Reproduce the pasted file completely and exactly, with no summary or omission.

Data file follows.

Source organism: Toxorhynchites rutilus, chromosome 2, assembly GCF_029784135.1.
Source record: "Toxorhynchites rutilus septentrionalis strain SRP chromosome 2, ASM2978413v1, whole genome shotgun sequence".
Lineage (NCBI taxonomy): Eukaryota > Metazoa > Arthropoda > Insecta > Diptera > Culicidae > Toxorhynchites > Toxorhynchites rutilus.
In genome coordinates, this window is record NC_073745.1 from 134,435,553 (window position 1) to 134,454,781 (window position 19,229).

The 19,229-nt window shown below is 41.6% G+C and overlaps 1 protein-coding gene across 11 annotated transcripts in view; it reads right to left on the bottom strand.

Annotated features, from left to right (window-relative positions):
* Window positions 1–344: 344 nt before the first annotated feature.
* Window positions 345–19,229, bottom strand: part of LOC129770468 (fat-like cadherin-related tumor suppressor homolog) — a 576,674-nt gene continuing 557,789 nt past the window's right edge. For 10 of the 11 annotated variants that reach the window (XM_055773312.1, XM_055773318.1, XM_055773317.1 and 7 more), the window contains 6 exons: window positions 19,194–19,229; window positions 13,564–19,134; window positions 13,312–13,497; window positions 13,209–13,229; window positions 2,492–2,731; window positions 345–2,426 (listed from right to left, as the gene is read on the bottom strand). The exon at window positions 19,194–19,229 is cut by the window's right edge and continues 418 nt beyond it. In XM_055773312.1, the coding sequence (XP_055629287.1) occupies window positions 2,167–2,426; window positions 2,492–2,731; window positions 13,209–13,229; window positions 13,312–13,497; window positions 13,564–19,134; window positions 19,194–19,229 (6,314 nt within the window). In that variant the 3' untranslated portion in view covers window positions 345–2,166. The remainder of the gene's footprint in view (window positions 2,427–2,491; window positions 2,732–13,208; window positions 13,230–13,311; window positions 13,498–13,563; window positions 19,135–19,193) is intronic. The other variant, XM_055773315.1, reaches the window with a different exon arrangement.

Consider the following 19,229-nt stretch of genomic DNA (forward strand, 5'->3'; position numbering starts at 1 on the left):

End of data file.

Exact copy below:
Source organism: Toxorhynchites rutilus, chromosome 2, assembly GCF_029784135.1.
Source record: "Toxorhynchites rutilus septentrionalis strain SRP chromosome 2, ASM2978413v1, whole genome shotgun sequence".
Lineage (NCBI taxonomy): Eukaryota > Metazoa > Arthropoda > Insecta > Diptera > Culicidae > Toxorhynchites > Toxorhynchites rutilus.
In genome coordinates, this window is record NC_073745.1 from 134,435,553 (window position 1) to 134,454,781 (window position 19,229).

The 19,229-nt window shown below is 41.6% G+C and overlaps 1 protein-coding gene across 11 annotated transcripts in view; it reads right to left on the bottom strand.

Annotated features, from left to right (window-relative positions):
* Window positions 1–344: 344 nt before the first annotated feature.
* Window positions 345–19,229, bottom strand: part of LOC129770468 (fat-like cadherin-related tumor suppressor homolog) — a 576,674-nt gene continuing 557,789 nt past the window's right edge. For 10 of the 11 annotated variants that reach the window (XM_055773312.1, XM_055773318.1, XM_055773317.1 and 7 more), the window contains 6 exons: window positions 19,194–19,229; window positions 13,564–19,134; window positions 13,312–13,497; window positions 13,209–13,229; window positions 2,492–2,731; window positions 345–2,426 (listed from right to left, as the gene is read on the bottom strand). The exon at window positions 19,194–19,229 is cut by the window's right edge and continues 418 nt beyond it. In XM_055773312.1, the coding sequence (XP_055629287.1) occupies window positions 2,167–2,426; window positions 2,492–2,731; window positions 13,209–13,229; window positions 13,312–13,497; window positions 13,564–19,134; window positions 19,194–19,229 (6,314 nt within the window). In that variant the 3' untranslated portion in view covers window positions 345–2,166. The remainder of the gene's footprint in view (window positions 2,427–2,491; window positions 2,732–13,208; window positions 13,230–13,311; window positions 13,498–13,563; window positions 19,135–19,193) is intronic. The other variant, XM_055773315.1, reaches the window with a different exon arrangement.

Consider the following 19,229-nt stretch of genomic DNA (forward strand, 5'->3'; position numbering starts at 1 on the left):